Justice and Safety
The week in review
A look back on developments across the justice and safer communities portfolio.
An independent review of legal aid was announced by Legal Affairs Minister Annabelle Ewing on Wednesday, focused on ensuring it meets the changing needs of Scotland’s justice system – and contributes to improving people’s lives. The legal aid system provides publicly funded legal advice and representation in court for those most in need. The review is being chaired by Martyn Evans, chief executive of the Carnegie Trust and is expected to report its recommendations to ministers within 12 months.
Extra £25m police funding
As part of the Scottish budget process, Finance Secretary Derek Mackay confirmed on Thursday that an additional £25 million will be made available to Police Scotland through the Police Reform and Change fund, which will support delivery of a police service capable of meeting the changing demands of crime and society over the next ten years. The Draft Budget announced in December already protects the police resource budget in real terms.
A powerful video aimed at helping professionals like GPs, dentists, vets and hairdressers to spot the signs of domestic abuse has been nominated for an award. Produced by the pioneering Medics Against Violence programme and the Violence Reduction Unit, the film shows how the signs of domestic abuse can be visible, though not through bruises or injuries, and includes advice on how professionals can broach the subject with someone they think has been a victim. Watch the ‘Harder’ video online.
Response to Bailey Gwynne report
Deputy First Minister John Swinney gave a statement to Parliament on Tuesday, responding to the Independent Review of the circumstances surrounding the tragic death of Aberdeen school pupil Bailey Gwynne. Mr Swinney confirmed that steps are being taken to explore further controls for the purchase of weapons online, while new guidance for teachers on violence and weapons in schools will form part of the refreshed school exclusions guidance to be published in the Spring.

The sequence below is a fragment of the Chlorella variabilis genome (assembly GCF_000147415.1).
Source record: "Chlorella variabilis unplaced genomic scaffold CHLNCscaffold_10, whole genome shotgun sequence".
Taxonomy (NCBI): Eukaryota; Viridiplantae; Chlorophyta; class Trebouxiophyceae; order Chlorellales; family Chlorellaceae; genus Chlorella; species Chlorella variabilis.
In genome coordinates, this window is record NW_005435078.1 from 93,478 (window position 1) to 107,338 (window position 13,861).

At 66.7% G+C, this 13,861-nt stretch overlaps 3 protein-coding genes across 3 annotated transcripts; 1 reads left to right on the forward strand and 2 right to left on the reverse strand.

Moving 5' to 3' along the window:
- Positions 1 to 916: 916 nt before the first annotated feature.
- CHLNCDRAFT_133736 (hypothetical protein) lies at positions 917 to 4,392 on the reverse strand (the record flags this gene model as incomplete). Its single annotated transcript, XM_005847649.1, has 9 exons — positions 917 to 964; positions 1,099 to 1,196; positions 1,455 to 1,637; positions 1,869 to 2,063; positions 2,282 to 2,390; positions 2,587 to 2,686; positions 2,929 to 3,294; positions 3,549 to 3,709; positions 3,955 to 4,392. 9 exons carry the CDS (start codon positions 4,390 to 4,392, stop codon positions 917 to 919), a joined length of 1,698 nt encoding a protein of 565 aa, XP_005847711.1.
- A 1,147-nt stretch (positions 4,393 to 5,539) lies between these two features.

Justice Secretary Michael Matheson joined senior leaders from across the justice system and wider public services and third sector on Tuesday. They discussed the forthcoming refresh of Scotland’s Justice Strategy – which will update the 2012 version – as well as the possible impacts of the EU Referendum for justice and security in Scotland.
Out of hospital cardiac arrests
A pilot scheme in the north east of Scotland has been launched which will see defibrillators donated for use in road policing vehicles by a family whose son died following a collision between his bike and a car. Ten defibrillators have been donated by Sandra and Gordon McKandie following the death of their 16-year-old son Keiran in March 2016.
Holyrood Magazine caught up with Michael Matheson recently, and asked him how his background as a health professional and former health minister was helping him in his approach to the justice portfolio. Their latest issue includes the interview, where he discusses the benefits of an evidence and outcomes based approach, particularly when looking at tackling reoffending behaviour and supporting victims.